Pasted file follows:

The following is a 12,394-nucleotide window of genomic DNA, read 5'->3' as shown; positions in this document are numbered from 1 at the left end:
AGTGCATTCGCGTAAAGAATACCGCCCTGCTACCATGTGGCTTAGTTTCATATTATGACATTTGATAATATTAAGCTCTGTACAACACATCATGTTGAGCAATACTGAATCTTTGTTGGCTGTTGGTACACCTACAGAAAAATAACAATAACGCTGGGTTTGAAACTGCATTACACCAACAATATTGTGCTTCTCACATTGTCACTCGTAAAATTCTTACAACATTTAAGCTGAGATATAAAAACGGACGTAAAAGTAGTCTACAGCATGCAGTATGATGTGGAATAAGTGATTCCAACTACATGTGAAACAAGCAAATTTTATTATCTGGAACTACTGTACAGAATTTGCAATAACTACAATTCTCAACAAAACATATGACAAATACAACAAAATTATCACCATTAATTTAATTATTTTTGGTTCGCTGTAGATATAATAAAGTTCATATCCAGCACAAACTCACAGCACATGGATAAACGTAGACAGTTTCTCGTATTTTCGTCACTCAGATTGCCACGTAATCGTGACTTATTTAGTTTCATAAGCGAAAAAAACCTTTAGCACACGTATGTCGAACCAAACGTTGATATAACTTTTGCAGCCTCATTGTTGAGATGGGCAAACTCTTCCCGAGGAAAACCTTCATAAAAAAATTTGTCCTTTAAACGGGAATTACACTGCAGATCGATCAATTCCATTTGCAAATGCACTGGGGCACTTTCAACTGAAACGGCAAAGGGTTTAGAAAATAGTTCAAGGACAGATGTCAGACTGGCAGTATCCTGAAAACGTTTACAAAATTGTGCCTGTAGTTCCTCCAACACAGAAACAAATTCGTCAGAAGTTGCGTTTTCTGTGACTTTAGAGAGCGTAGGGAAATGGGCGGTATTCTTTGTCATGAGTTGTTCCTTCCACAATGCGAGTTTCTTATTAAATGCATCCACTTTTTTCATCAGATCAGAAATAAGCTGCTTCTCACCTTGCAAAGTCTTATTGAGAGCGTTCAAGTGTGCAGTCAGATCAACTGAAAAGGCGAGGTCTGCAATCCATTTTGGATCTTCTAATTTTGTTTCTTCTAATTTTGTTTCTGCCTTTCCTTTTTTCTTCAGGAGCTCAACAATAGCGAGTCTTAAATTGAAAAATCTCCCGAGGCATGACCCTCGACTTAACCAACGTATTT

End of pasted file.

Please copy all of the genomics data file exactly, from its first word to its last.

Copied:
The following is a 12,394-nucleotide window of genomic DNA, read 5'->3' as shown; positions in this document are numbered from 1 at the left end:
AGTGCATTCGCGTAAAGAATACCGCCCTGCTACCATGTGGCTTAGTTTCATATTATGACATTTGATAATATTAAGCTCTGTACAACACATCATGTTGAGCAATACTGAATCTTTGTTGGCTGTTGGTACACCTACAGAAAAATAACAATAACGCTGGGTTTGAAACTGCATTACACCAACAATATTGTGCTTCTCACATTGTCACTCGTAAAATTCTTACAACATTTAAGCTGAGATATAAAAACGGACGTAAAAGTAGTCTACAGCATGCAGTATGATGTGGAATAAGTGATTCCAACTACATGTGAAACAAGCAAATTTTATTATCTGGAACTACTGTACAGAATTTGCAATAACTACAATTCTCAACAAAACATATGACAAATACAACAAAATTATCACCATTAATTTAATTATTTTTGGTTCGCTGTAGATATAATAAAGTTCATATCCAGCACAAACTCACAGCACATGGATAAACGTAGACAGTTTCTCGTATTTTCGTCACTCAGATTGCCACGTAATCGTGACTTATTTAGTTTCATAAGCGAAAAAAACCTTTAGCACACGTATGTCGAACCAAACGTTGATATAACTTTTGCAGCCTCATTGTTGAGATGGGCAAACTCTTCCCGAGGAAAACCTTCATAAAAAAATTTGTCCTTTAAACGGGAATTACACTGCAGATCGATCAATTCCATTTGCAAATGCACTGGGGCACTTTCAACTGAAACGGCAAAGGGTTTAGAAAATAGTTCAAGGACAGATGTCAGACTGGCAGTATCCTGAAAACGTTTACAAAATTGTGCCTGTAGTTCCTCCAACACAGAAACAAATTCGTCAGAAGTTGCGTTTTCTGTGACTTTAGAGAGCGTAGGGAAATGGGCGGTATTCTTTGTCATGAGTTGTTCCTTCCACAATGCGAGTTTCTTATTAAATGCATCCACTTTTTTCATCAGATCAGAAATAAGCTGCTTCTCACCTTGCAAAGTCTTATTGAGAGCGTTCAAGTGTGCAGTCAGATCAACTGAAAAGGCGAGGTCTGCAATCCATTTTGGATCTTCTAATTTTGTTTCTTCTAATTTTGTTTCTGCCTTTCCTTTTTTCTTCAGGAGCTCAACAATAGCGAGTCTTAAATTGAAAAATCTCCCGAGGCATGACCCTCGACTTAACCAACGTATTT